The body temperature during sleep
A normal body temperature at night is crucial for restful sleep. Here you can find out how our body temperature influences sleep and what tips you can use to prevent night sweats or freezing.
- The body temperature at a glance
- The body temperature during sleep
- This is how sweating and freezing damage sleep
- Tips for an optimal body temperature at night
1. The body temperature at a glance
In order for us to function healthy and normally every day and for all metabolic processes in our body to run smoothly, we humans need a certain body temperature. In a healthy adult, the normal core body temperature is usually between 36.5 °C and 37.5 °C, the temperature at the surface of the skin is approx. 28ºC - 37ºC.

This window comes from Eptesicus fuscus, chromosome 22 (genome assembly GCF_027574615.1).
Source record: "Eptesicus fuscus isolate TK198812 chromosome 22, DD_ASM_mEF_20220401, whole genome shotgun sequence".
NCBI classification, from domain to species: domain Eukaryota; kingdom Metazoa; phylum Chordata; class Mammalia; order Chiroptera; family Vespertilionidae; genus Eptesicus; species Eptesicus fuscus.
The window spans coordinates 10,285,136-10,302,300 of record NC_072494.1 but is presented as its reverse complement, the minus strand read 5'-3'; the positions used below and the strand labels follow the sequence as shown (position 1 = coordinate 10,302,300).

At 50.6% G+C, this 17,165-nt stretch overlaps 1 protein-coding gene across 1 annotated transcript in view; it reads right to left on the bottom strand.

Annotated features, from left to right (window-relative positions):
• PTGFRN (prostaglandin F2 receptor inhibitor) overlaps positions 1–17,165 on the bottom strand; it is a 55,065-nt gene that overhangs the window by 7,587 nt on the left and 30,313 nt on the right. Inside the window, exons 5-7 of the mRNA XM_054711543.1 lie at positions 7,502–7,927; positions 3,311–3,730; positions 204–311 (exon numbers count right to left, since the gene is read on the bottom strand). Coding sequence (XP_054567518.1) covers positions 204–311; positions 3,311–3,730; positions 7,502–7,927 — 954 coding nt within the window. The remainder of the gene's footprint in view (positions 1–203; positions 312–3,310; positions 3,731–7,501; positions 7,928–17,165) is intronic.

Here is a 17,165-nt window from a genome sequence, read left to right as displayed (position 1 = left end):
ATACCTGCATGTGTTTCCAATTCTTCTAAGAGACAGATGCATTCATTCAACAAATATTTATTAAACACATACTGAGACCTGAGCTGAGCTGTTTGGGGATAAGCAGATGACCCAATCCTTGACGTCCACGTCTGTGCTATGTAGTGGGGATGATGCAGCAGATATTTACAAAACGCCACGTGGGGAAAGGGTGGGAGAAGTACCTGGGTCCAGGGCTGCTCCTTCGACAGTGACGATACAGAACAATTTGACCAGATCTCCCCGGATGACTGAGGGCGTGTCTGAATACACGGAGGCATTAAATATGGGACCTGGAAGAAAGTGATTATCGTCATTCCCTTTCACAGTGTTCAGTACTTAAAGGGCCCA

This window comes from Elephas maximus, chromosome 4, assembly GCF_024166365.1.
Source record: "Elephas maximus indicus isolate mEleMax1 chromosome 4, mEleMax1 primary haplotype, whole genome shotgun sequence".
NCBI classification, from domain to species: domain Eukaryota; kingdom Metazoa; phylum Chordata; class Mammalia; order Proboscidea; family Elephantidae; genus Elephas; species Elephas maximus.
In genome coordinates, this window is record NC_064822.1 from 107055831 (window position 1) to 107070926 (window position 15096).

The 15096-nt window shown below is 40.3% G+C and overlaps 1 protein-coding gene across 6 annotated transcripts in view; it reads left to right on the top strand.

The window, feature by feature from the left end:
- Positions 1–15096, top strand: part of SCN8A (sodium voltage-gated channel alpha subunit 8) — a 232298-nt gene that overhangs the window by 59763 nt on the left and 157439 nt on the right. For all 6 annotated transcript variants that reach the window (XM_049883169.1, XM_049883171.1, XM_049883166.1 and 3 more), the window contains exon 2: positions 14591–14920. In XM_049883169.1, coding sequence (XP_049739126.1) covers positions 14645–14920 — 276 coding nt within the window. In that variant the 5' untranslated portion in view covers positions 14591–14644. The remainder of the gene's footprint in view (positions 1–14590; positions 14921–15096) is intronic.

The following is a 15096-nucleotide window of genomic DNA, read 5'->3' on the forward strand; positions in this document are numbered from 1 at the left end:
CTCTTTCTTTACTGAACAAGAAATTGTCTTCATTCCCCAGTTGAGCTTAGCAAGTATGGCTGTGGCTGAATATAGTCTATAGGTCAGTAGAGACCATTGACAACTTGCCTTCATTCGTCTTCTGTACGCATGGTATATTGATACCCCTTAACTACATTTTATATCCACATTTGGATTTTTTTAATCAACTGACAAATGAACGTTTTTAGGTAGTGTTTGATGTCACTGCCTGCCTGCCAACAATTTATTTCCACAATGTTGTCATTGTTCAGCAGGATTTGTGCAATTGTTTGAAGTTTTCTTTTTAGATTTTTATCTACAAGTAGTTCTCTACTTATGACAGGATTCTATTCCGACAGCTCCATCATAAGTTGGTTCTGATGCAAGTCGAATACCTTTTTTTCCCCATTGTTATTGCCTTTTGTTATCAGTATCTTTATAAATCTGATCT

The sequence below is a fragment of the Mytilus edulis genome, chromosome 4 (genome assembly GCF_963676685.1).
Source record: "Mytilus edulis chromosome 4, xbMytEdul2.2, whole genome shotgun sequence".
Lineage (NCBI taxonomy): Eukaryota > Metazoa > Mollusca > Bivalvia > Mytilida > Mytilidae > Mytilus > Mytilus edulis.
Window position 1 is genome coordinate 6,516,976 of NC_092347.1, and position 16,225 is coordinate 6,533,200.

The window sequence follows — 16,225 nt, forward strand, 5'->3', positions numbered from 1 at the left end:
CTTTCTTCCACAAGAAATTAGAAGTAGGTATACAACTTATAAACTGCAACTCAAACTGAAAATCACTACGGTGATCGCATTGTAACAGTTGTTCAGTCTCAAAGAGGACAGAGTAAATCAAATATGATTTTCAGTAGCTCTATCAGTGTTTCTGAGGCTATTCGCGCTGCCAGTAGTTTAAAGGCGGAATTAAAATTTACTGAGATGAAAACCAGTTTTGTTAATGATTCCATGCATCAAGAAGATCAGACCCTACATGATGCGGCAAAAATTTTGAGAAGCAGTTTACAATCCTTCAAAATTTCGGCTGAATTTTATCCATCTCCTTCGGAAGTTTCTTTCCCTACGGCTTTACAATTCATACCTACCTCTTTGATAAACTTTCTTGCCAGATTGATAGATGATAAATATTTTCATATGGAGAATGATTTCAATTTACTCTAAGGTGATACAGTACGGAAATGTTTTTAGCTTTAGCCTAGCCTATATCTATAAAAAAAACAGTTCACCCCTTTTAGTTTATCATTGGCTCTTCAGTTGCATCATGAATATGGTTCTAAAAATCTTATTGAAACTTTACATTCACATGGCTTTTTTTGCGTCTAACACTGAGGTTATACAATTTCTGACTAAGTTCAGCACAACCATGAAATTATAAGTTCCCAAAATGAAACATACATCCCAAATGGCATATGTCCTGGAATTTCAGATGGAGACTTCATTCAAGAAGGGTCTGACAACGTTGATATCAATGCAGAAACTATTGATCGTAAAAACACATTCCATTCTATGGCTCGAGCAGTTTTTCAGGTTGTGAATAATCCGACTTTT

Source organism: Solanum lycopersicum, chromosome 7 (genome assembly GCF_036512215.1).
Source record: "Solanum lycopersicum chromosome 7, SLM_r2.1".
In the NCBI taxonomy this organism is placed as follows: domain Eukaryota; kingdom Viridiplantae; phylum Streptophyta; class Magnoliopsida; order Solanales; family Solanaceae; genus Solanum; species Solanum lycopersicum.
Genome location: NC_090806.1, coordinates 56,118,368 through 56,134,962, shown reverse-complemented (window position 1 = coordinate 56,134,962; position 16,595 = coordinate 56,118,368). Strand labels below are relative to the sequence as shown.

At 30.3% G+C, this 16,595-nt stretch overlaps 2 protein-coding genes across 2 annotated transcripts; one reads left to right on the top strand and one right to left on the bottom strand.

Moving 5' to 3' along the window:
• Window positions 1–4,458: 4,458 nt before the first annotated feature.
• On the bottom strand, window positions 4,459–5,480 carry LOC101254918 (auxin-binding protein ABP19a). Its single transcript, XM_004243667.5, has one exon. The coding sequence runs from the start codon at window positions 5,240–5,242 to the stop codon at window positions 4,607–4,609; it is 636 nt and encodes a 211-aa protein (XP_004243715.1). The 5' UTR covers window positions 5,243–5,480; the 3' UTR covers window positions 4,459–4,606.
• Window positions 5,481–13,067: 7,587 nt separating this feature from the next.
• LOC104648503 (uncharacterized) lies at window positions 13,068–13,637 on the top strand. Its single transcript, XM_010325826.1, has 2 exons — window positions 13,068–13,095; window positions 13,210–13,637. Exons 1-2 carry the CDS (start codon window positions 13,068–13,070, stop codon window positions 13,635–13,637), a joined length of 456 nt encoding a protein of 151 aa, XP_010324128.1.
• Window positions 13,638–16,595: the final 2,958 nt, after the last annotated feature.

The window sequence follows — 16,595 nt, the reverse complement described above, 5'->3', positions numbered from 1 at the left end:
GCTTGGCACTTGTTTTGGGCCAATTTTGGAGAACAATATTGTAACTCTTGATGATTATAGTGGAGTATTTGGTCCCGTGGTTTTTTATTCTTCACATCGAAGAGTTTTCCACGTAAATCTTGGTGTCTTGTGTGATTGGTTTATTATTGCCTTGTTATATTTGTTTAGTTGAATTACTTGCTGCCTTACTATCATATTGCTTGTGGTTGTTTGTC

However, our body temperature never remains constant and is subject to completely natural fluctuations of up to 1 °C - depending on the time of day, state of health, activity level or hormonal status. Our brain is therefore constantly busy regulating the core body temperature, adapting it to internal and external circumstances and ensuring that we neither overheat nor overcool.
For example, it increases when exposed to intense heat, physical exertion or in certain phases of the female cycle, so that we remain efficient despite increased energy consumption. If, on the other hand, we come to rest and relax, the metabolism and body temperature will also be reduced again. To prevent overheating or hypothermia, the body can take certain countermeasures - we sweat to release heat through the skin or shiver to generate heat through muscle activity.
2. The body temperature during sleep